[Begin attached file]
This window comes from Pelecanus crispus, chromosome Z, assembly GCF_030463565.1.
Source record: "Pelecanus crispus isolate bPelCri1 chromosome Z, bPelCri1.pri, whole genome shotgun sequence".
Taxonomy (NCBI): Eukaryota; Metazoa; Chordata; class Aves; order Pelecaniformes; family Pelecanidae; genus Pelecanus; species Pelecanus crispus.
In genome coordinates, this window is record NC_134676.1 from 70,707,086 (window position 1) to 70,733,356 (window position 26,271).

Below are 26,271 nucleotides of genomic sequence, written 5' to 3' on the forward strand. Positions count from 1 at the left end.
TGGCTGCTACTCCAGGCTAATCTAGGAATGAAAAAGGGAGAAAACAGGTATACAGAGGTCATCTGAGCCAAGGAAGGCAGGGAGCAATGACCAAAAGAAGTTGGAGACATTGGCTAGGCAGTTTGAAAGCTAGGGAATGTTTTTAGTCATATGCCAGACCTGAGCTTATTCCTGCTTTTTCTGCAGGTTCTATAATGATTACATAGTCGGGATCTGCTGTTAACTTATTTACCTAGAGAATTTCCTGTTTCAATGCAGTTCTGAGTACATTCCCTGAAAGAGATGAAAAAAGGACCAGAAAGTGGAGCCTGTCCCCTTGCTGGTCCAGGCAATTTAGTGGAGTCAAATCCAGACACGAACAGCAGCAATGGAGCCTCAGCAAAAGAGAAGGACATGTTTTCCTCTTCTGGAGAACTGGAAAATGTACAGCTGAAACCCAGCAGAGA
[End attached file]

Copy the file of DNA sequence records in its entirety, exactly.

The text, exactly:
This window comes from Pelecanus crispus, chromosome Z, assembly GCF_030463565.1.
Source record: "Pelecanus crispus isolate bPelCri1 chromosome Z, bPelCri1.pri, whole genome shotgun sequence".
Taxonomy (NCBI): Eukaryota; Metazoa; Chordata; class Aves; order Pelecaniformes; family Pelecanidae; genus Pelecanus; species Pelecanus crispus.
In genome coordinates, this window is record NC_134676.1 from 70,707,086 (window position 1) to 70,733,356 (window position 26,271).

Below are 26,271 nucleotides of genomic sequence, written 5' to 3' on the forward strand. Positions count from 1 at the left end.
TGGCTGCTACTCCAGGCTAATCTAGGAATGAAAAAGGGAGAAAACAGGTATACAGAGGTCATCTGAGCCAAGGAAGGCAGGGAGCAATGACCAAAAGAAGTTGGAGACATTGGCTAGGCAGTTTGAAAGCTAGGGAATGTTTTTAGTCATATGCCAGACCTGAGCTTATTCCTGCTTTTTCTGCAGGTTCTATAATGATTACATAGTCGGGATCTGCTGTTAACTTATTTACCTAGAGAATTTCCTGTTTCAATGCAGTTCTGAGTACATTCCCTGAAAGAGATGAAAAAAGGACCAGAAAGTGGAGCCTGTCCCCTTGCTGGTCCAGGCAATTTAGTGGAGTCAAATCCAGACACGAACAGCAGCAATGGAGCCTCAGCAAAAGAGAAGGACATGTTTTCCTCTTCTGGAGAACTGGAAAATGTACAGCTGAAACCCAGCAGAGA